The Chrysler Group, a member of the Fiat family, is set to make changes to further invigorate rebounding sales. Current Fiat Chrysler Automobiles CEO Sergio Marchionne will delineate a five-year plan for the direction of the brands that fall under the FCA umbrella. This plan includes expansions, redesigns, and even reintroductions for appealing to a broader audience and maximizing profits. Chrysler and Jeep reportedly play an important role for fulfilling the plan’s objectives.
Objective #1: Broaden Appeal
Chrysler will expand its lineup by adding models for segments in which it does not currently compete. The automaker began this journey recently by bringing in the lauded Chrysler 200. In addition to engineering new models, there are expected to be redesigns for particular models like the Town and Country – which will be the only next-generation minivan sold by any FCA brand.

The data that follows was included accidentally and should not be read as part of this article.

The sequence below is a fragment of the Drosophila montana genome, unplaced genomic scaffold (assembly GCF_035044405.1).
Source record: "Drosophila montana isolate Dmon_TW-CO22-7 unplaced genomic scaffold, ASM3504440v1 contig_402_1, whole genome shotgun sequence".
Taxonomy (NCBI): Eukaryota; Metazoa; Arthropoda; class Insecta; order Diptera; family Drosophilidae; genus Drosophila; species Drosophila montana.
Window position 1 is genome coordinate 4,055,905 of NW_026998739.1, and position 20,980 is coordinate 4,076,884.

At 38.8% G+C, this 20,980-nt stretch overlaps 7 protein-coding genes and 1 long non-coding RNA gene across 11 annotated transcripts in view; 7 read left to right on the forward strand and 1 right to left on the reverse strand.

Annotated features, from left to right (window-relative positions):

Jeep also intends to build and engineer new vehicles in America. How these new vehicles will fit into the current lineup is yet to be determined; however, we can speculate based upon improved iterations of the Cherokee Trailhawk.
Objective #2: Enter New Markets
One of the benefits yielded from merging with Fiat is a new perspective for international markets. With different regulatory policies and emissions standards, European and Asian markets have often been neglected by American brands; however, with the merging to Italy’s Fiat and acquiring Italian-born CEO Sergio Marchionne, foreign insight can help tailor production plants for building vehicles that meet these markets’ requirements.
As previously announced, the automaker will add production of the Jeep Cherokee and Jeep Renegade in Asia and Latin America. This will reduce shipping costs, as well as cut down on the amount of time taken to manufacture the vehicles.
It’s an exciting time for the Chrysler and Jeep brands. With these developments, sophisticated redesigns, and releases of new models, there’s every reason to stop down at AutoPark Chrysler Jeep to speak with one of our brand specialists.